Venerdì, 19 Aprile 2019
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Dissidents in PdL meet to discuss new party


Rome, October 2 - Having helped to save Italy's
fragile coalition government Wednesday afternoon, dissidents
from ex-premier Silvio Berlusconi's People of Freedom (PdL)
party turned their attention to their own futures and whether to
form their own breakaway organization in the Italian parliament.
A meeting called for Wednesday night among the PdL
dissidents was expected to debate creating new groups in the
Senate and House – the subject of much discussion in recent days
as it became clear PdL Secretary Angelino Alfano had shifted
from his ultra-loyalty to Berlusconi and disapproved of moves to
bring down Premier Enrico Letta's government.
Alfano, who has been serving as deputy premier and interior
minister in the coalition cabinet, has been rumoured to be a
potential leader of the dissident group after he encouraged the
resounding confidence vote that saved Letta's coalition.
However, Alfano was quiet Wednesday after the vote, leaving
other PdL senior officials to comment on planning for a new
political group.
"The group will be independent," said Roberto Formigoni, a
PdL Senator and supporter of a new movement.
But others were playing down the prospect.
Gaetano Quagliariello, another PdL senator and Letta's
constitutional affairs minister, said he knew nothing about such
a plan.
"It's an initiative of parliamentarians I do not know," he
said flatly.
And Nunzia De Girolamo, agriculture minister, was even less
"I remain in the PdL," she told reporters, stating she had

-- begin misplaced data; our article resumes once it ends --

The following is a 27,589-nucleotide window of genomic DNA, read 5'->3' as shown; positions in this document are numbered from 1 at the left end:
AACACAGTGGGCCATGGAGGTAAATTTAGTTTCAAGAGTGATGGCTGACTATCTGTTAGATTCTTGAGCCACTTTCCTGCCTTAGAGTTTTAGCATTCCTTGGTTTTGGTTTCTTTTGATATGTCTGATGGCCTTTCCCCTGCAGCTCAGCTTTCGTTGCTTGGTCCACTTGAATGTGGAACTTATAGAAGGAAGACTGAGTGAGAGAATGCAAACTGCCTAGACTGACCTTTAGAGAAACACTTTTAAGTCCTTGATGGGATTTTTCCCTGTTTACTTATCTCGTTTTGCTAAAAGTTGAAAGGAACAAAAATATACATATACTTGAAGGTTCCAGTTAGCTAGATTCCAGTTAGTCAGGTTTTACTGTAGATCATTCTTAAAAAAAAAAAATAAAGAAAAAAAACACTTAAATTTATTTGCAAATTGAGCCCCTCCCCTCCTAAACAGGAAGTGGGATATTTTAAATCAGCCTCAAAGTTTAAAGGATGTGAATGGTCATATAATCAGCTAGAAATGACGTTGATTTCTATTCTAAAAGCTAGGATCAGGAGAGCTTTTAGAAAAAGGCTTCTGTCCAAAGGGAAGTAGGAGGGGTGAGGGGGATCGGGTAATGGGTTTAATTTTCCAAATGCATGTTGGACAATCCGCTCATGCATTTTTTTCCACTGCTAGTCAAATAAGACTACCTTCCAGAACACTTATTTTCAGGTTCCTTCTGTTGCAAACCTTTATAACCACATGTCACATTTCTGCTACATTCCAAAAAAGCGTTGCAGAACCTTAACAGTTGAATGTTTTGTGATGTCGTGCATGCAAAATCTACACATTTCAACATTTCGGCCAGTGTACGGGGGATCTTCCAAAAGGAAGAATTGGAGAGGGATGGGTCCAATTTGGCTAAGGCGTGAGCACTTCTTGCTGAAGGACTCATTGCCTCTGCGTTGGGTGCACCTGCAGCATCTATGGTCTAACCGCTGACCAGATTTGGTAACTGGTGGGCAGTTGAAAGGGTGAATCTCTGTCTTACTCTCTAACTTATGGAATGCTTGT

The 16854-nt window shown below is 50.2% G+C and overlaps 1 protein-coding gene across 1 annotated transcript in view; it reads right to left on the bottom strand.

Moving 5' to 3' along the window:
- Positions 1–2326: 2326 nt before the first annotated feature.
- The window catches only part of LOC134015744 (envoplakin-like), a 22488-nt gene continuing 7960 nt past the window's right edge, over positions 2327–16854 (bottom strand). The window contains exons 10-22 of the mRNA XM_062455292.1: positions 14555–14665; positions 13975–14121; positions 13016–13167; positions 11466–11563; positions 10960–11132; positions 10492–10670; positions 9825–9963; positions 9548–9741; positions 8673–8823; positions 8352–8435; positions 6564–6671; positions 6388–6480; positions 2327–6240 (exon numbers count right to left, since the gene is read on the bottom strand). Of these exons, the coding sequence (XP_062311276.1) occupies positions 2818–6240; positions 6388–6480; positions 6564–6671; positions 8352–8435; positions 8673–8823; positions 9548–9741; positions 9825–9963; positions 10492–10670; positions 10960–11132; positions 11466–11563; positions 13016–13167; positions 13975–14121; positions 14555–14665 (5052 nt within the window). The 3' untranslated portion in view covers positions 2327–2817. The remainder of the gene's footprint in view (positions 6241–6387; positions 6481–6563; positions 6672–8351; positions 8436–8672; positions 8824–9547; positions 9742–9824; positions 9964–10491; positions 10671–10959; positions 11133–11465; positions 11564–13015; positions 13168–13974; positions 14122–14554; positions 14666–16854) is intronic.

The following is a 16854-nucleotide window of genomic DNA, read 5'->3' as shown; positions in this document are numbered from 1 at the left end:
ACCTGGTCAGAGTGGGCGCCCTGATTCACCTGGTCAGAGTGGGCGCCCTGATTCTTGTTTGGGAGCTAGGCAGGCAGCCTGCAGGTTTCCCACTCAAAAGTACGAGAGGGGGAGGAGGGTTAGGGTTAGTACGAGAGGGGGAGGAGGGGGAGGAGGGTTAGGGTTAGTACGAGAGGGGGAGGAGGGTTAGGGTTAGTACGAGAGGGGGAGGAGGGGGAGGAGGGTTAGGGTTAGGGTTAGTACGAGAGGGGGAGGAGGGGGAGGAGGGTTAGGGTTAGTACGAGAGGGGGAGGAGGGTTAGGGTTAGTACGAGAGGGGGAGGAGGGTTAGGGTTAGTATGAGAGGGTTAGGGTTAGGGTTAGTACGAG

no intention of joining any splinter group.
PdL Senate Whip Renato Schifani told reporters that he is
"firmly opposed to a diaspora" in his party.
And similar Berlusconi loyalists were moving quickly
Wednesday to sign a document confirming their support for the
PdL and a revamped Forza Italia party, the media tycoon's first
party which he relaunched for the next elections last week.
This increased speculation the PdL could break in two, with
a bigger and more hardline force, Forza Italia, led by
Berlusconi, and a smaller and more moderate one, headed by
Alfano under the PdL banner, seen as more in touch with the
European People's Party (EPP), the centre-right bloc the PdL
belongs to in the European Parliament.
There has been talk that about 30 PdL senators could break
away and form a group with tighter links to the EPP, some of
whose members have fretted about Berlusconi's presence.
The dissidents within the PdL have been unhappy with
Berlusconi's order that they should vote no-confidence in
Letta's fragile government, which was cobbled together in April
to end two months of deadlock after February's general election
failed to produce a clear winner.
Another senior PdL figure, the party's former Lower House
whip Fabrizio Cicchitto, said Tuesday that the decision to
withdraw the party's ministers from government was a mistake.

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